Indeed they would not have! For Jesus’s willing acceptance of shame, pain, and death on a Roman cross, instigated by the “best and brightest” and “holiest” of the rulers of this age, demonstrated their slavery to the devil and blindness to the truth. With their lies exposed, they found themselves powerlessness to intimidate Jesus’s followers into submission. The cross redefines what glory, honor, and power means for both God and human beings. To seek glory, honor, and power now means something totally different from what it did before the cross. And the rulers of our age understand it no better than the rulers that crucified the lord of glory.

Next Time: The “rulers of this age” push back.

Rethinking Church #8: Ecclesiastical Malpractice

In the previous essay I argued that “bearing witness to the love, glory, goodness, and greatness of God demonstrated in Jesus Christ is the essential work of the church.” While the essential features of the nature and work of the church are fresh on our minds I want to entertain the sad possibility that the church may dilute, be diverted from, or abandon its essential work.

The Way of the World

Human beings are social animals. We are born into families and form extra-familial associations of all kinds, from friendships to states. The family is given by nature. Friendships are forged by mutual interests. Most associations beyond friendships are deliberately constituted to serve a purpose, to achieve an end. Some goals can better be accomplished by the cooperation of many individuals. A thousand people can by pooling their resources accomplish what 1,000 individuals working separately cannot.

It seems to me that people usually form associations to deal with a single challenge and achieve single goal. Athletic clubs promote their sport. Guilds and unions are designed to promote the economic interests of their professions. Founders establish schools and colleges to facilitate education. Learned societies promote their subject.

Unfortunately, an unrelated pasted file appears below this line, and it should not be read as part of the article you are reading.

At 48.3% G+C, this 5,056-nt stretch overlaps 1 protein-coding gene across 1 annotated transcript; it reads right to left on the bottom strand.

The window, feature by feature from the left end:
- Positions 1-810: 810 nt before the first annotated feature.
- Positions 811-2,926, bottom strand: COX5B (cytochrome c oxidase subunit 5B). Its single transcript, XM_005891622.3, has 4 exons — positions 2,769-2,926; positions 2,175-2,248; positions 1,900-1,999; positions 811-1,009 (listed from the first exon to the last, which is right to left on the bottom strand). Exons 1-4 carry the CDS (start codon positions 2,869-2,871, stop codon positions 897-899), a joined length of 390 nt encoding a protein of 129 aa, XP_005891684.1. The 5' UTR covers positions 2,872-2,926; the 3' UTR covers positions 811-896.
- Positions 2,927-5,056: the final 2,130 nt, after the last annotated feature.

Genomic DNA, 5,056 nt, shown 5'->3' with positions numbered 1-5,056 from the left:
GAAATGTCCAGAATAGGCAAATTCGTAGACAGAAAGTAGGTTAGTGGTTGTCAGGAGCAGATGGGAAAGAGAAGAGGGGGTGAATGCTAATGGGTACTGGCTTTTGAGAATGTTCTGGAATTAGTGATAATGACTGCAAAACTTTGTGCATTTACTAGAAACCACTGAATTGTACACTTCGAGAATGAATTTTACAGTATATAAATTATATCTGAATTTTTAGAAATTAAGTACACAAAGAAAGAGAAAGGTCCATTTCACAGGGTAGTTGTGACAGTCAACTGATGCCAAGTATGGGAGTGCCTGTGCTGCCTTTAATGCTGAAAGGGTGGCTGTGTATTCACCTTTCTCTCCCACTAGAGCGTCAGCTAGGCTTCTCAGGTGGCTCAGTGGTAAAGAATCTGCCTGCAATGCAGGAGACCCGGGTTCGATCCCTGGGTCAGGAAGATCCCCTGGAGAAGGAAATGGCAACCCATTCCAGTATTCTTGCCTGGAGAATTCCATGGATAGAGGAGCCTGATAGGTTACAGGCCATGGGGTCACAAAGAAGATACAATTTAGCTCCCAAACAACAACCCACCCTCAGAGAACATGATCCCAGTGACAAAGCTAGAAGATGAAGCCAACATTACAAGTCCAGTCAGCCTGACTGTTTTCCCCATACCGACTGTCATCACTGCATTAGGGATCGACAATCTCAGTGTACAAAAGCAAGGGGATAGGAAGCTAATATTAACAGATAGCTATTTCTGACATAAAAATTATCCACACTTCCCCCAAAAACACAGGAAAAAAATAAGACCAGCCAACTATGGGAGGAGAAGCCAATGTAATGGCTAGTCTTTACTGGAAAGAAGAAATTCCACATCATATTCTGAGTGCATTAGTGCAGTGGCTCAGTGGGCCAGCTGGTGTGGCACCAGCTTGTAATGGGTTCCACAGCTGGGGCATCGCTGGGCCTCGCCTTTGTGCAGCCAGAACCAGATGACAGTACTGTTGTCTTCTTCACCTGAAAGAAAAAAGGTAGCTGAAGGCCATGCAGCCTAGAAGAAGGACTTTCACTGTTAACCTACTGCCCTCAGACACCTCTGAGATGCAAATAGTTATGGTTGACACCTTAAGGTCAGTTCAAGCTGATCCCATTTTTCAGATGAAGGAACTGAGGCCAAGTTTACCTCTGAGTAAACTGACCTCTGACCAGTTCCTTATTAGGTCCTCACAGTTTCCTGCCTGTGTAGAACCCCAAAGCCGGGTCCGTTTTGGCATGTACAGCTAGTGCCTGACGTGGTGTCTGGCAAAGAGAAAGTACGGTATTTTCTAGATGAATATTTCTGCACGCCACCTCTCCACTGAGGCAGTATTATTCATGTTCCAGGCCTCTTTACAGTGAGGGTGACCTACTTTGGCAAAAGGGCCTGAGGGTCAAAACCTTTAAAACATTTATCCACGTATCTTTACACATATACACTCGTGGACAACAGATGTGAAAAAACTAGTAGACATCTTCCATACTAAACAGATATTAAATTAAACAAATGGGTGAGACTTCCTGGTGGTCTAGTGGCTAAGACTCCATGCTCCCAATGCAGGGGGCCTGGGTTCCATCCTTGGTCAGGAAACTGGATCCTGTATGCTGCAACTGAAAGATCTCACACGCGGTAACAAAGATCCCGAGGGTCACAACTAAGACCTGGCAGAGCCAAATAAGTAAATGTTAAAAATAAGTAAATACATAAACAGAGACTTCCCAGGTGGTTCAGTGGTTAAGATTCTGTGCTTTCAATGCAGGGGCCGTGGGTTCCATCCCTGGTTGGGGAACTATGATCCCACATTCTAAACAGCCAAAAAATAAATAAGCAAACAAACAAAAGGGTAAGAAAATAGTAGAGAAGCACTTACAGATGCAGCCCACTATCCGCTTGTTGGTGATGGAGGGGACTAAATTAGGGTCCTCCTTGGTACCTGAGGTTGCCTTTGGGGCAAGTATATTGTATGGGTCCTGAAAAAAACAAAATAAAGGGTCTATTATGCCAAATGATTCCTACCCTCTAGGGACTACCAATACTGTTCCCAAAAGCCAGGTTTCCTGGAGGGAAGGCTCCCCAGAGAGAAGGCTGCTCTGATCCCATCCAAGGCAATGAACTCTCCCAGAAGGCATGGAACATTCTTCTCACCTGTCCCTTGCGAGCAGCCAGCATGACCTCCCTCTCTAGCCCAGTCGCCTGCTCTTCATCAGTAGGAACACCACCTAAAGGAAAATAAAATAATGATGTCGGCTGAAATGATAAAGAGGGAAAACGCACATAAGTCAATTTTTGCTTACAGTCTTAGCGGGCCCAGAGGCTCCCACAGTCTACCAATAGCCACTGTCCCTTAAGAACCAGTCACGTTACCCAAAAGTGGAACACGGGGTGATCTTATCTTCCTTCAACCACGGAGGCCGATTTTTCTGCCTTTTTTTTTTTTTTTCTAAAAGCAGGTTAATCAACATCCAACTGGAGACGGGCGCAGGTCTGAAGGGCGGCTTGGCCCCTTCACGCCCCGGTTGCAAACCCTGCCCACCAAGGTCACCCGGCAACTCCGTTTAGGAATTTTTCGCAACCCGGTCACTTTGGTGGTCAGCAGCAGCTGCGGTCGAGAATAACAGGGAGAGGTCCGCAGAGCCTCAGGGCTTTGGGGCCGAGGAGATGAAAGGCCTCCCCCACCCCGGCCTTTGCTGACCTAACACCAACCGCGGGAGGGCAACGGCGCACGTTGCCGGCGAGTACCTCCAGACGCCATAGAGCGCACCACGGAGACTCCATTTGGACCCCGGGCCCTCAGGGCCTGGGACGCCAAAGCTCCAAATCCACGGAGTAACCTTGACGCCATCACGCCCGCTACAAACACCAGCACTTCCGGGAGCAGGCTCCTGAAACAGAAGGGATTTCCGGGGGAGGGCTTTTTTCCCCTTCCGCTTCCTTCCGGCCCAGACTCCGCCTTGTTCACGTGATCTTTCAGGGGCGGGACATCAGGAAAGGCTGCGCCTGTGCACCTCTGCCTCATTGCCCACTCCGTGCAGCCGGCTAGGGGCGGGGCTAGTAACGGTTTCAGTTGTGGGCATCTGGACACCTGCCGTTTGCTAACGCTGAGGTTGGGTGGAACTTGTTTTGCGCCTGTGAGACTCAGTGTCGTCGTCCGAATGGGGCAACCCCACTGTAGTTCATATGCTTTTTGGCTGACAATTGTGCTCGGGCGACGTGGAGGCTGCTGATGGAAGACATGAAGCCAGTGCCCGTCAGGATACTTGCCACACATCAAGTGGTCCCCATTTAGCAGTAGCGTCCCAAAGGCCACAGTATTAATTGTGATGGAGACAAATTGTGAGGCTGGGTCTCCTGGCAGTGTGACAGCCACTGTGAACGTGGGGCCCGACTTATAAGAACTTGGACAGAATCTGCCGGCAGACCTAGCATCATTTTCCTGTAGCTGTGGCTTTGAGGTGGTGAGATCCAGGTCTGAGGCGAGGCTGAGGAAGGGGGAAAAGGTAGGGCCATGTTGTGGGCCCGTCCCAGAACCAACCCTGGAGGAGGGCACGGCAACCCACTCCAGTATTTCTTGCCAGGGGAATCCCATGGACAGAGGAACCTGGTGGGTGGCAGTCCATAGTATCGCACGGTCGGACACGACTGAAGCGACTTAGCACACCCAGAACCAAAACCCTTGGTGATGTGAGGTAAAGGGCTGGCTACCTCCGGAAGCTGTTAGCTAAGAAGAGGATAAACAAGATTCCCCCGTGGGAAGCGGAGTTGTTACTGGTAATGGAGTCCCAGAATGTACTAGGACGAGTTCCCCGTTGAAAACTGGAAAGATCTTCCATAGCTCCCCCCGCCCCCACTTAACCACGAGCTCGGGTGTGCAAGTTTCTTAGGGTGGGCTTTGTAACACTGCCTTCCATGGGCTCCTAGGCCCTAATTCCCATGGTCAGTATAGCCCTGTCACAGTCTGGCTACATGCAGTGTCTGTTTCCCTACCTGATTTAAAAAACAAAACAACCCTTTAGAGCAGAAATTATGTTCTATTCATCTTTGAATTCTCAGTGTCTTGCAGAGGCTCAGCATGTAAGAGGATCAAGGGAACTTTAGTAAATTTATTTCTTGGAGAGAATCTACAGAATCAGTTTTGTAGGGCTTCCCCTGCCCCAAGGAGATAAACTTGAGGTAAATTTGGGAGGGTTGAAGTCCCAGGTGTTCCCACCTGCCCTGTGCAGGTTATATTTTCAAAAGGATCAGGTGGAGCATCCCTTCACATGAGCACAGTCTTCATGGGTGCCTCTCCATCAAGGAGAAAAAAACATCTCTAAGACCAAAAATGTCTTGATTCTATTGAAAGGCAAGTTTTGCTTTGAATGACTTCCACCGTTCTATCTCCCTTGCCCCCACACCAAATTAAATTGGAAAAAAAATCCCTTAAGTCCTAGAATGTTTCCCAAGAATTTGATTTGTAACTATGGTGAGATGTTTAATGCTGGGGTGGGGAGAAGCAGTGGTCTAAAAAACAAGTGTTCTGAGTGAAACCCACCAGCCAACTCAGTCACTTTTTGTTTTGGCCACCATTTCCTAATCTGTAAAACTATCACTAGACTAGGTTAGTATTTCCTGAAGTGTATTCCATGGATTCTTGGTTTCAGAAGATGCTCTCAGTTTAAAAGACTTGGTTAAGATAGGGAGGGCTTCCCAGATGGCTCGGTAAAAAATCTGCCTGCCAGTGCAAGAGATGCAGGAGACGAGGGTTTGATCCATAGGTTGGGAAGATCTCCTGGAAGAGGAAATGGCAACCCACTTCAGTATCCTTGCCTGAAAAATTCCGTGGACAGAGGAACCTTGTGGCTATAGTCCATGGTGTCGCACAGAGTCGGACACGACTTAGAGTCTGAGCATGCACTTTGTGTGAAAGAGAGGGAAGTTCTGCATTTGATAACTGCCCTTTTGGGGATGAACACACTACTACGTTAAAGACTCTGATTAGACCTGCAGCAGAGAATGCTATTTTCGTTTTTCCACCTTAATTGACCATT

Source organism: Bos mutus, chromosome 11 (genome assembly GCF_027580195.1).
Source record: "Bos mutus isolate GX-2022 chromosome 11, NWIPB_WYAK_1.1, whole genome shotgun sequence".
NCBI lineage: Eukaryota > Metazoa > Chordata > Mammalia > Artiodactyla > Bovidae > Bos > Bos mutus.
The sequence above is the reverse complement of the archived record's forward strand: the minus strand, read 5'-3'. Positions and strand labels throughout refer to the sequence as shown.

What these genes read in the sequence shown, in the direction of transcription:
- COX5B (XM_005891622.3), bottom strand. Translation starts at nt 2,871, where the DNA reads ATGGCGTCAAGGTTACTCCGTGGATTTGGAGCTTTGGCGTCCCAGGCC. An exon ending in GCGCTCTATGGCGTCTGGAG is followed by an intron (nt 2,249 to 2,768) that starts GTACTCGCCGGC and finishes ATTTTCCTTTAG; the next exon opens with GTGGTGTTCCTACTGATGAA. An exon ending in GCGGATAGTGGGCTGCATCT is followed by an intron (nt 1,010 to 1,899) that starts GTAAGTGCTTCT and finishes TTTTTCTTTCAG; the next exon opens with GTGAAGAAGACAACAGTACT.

It is well known that associations tend to stray from their founding purposes. Energy, influence, and money originally directed to one purpose are diverted to another. This change can happen in several ways. (1) The original founders of institutions and associations are usually very clear about the end they wish to serve and devote themselves wholehearted to that cause. However, second, third, and fourth generation leaders often do not share that original vision and devotion. They become bureaucrats that devote themselves to perpetuating the institutional machinery of the association. Their work becomes a job rather than a mission. (2) Every association, especially large ones, must have officers who discharge responsibilities on behalf of the association. These officers are tempted to place their own self-interests alongside or even in place of the original mission, diverting energy away from the founding goal of the association. Embezzlement or insider trading are just two obvious examples of this abuse.